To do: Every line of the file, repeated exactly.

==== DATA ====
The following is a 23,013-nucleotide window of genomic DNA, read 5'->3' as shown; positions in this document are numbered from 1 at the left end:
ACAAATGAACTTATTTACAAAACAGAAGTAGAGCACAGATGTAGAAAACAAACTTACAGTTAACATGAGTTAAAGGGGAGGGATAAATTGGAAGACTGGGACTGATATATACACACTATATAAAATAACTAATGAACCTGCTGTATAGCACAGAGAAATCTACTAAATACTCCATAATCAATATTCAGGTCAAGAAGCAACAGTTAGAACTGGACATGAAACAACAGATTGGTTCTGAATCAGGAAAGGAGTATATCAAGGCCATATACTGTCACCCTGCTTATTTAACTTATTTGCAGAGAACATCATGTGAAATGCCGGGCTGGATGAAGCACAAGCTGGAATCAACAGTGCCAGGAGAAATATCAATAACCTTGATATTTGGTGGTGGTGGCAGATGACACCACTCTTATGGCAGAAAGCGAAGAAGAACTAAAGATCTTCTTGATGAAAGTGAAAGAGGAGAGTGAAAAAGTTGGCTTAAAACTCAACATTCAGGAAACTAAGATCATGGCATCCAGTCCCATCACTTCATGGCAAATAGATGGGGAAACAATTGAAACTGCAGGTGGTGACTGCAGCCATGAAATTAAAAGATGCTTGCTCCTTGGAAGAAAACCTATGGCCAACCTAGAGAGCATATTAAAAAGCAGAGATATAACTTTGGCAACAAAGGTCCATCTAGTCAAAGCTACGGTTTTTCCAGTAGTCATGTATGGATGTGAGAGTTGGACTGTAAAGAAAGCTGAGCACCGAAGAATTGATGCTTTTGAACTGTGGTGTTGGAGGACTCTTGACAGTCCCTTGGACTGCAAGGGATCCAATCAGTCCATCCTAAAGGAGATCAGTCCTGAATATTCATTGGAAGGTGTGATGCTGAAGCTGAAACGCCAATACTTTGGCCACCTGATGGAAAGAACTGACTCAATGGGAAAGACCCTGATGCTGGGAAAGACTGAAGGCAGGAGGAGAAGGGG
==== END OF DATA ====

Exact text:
The following is a 23,013-nucleotide window of genomic DNA, read 5'->3' as shown; positions in this document are numbered from 1 at the left end:
ACAAATGAACTTATTTACAAAACAGAAGTAGAGCACAGATGTAGAAAACAAACTTACAGTTAACATGAGTTAAAGGGGAGGGATAAATTGGAAGACTGGGACTGATATATACACACTATATAAAATAACTAATGAACCTGCTGTATAGCACAGAGAAATCTACTAAATACTCCATAATCAATATTCAGGTCAAGAAGCAACAGTTAGAACTGGACATGAAACAACAGATTGGTTCTGAATCAGGAAAGGAGTATATCAAGGCCATATACTGTCACCCTGCTTATTTAACTTATTTGCAGAGAACATCATGTGAAATGCCGGGCTGGATGAAGCACAAGCTGGAATCAACAGTGCCAGGAGAAATATCAATAACCTTGATATTTGGTGGTGGTGGCAGATGACACCACTCTTATGGCAGAAAGCGAAGAAGAACTAAAGATCTTCTTGATGAAAGTGAAAGAGGAGAGTGAAAAAGTTGGCTTAAAACTCAACATTCAGGAAACTAAGATCATGGCATCCAGTCCCATCACTTCATGGCAAATAGATGGGGAAACAATTGAAACTGCAGGTGGTGACTGCAGCCATGAAATTAAAAGATGCTTGCTCCTTGGAAGAAAACCTATGGCCAACCTAGAGAGCATATTAAAAAGCAGAGATATAACTTTGGCAACAAAGGTCCATCTAGTCAAAGCTACGGTTTTTCCAGTAGTCATGTATGGATGTGAGAGTTGGACTGTAAAGAAAGCTGAGCACCGAAGAATTGATGCTTTTGAACTGTGGTGTTGGAGGACTCTTGACAGTCCCTTGGACTGCAAGGGATCCAATCAGTCCATCCTAAAGGAGATCAGTCCTGAATATTCATTGGAAGGTGTGATGCTGAAGCTGAAACGCCAATACTTTGGCCACCTGATGGAAAGAACTGACTCAATGGGAAAGACCCTGATGCTGGGAAAGACTGAAGGCAGGAGGAGAAGGGG